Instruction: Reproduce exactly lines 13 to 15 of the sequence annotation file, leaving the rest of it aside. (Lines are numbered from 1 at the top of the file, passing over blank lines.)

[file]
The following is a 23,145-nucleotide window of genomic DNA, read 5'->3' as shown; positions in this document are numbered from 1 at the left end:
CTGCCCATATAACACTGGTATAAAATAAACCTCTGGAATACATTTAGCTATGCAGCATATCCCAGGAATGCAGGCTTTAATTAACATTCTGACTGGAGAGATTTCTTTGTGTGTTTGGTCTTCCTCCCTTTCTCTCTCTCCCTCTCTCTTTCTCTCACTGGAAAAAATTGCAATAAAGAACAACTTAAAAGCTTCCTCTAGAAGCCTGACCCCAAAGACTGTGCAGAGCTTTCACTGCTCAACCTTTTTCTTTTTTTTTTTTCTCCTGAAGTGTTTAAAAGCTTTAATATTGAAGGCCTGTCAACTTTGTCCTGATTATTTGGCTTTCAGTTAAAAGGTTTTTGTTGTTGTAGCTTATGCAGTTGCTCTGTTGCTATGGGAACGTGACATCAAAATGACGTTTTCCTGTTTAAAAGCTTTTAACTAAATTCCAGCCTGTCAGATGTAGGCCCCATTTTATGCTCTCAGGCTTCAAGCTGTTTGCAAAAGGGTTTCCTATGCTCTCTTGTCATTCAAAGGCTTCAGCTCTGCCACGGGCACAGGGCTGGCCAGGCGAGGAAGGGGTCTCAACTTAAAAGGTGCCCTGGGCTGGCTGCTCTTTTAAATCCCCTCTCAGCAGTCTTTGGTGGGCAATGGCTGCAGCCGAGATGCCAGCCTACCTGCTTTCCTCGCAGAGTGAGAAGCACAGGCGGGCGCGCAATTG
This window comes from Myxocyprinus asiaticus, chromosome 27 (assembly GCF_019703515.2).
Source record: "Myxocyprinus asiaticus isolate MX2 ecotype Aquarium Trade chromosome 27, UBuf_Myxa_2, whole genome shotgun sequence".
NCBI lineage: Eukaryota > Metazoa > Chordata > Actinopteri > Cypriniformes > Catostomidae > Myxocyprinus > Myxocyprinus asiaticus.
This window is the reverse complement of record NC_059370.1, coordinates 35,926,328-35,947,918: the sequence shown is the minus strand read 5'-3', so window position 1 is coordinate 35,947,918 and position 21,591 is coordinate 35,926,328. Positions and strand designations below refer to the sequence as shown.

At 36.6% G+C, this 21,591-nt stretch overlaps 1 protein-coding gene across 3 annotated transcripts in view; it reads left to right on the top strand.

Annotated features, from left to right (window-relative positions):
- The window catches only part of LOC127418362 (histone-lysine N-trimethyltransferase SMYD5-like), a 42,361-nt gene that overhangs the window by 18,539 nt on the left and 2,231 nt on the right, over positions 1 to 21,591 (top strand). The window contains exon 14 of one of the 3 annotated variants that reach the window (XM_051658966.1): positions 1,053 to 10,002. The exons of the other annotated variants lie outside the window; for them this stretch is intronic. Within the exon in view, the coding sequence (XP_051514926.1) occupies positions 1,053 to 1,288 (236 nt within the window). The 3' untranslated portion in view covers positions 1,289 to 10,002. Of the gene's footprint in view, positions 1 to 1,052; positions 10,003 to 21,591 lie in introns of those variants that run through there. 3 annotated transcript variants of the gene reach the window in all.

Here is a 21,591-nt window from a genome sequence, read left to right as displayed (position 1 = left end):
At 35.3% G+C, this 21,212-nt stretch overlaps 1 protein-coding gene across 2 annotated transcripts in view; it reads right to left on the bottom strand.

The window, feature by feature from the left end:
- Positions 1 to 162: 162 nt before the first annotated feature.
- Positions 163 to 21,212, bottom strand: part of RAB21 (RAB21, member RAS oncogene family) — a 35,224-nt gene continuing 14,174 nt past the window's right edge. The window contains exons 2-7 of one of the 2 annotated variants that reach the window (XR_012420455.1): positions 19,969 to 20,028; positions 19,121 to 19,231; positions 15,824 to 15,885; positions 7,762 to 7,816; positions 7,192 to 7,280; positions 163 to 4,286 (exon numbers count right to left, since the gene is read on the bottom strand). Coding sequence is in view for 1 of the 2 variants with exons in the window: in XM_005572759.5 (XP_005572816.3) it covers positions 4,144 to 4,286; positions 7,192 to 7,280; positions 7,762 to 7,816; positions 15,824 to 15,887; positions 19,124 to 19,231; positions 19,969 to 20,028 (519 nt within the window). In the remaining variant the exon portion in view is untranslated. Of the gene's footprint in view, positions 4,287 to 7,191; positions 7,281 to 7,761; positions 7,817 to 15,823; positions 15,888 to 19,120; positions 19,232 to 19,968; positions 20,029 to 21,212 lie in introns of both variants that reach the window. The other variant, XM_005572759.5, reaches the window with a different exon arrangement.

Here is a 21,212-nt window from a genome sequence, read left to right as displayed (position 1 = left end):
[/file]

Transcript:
- Positions 1 to 162: 162 nt before the first annotated feature.
- Positions 163 to 21,212, bottom strand: part of RAB21 (RAB21, member RAS oncogene family) — a 35,224-nt gene continuing 14,174 nt past the window's right edge. The window contains exons 2-7 of one of the 2 annotated variants that reach the window (XR_012420455.1): positions 19,969 to 20,028; positions 19,121 to 19,231; positions 15,824 to 15,885; positions 7,762 to 7,816; positions 7,192 to 7,280; positions 163 to 4,286 (exon numbers count right to left, since the gene is read on the bottom strand). Coding sequence is in view for 1 of the 2 variants with exons in the window: in XM_005572759.5 (XP_005572816.3) it covers positions 4,144 to 4,286; positions 7,192 to 7,280; positions 7,762 to 7,816; positions 15,824 to 15,887; positions 19,124 to 19,231; positions 19,969 to 20,028 (519 nt within the window). In the remaining variant the exon portion in view is untranslated. Of the gene's footprint in view, positions 4,287 to 7,191; positions 7,281 to 7,761; positions 7,817 to 15,823; positions 15,888 to 19,120; positions 19,232 to 19,968; positions 20,029 to 21,212 lie in introns of both variants that reach the window. The other variant, XM_005572759.5, reaches the window with a different exon arrangement.

Here is a 21,212-nt window from a genome sequence, read left to right as displayed (position 1 = left end):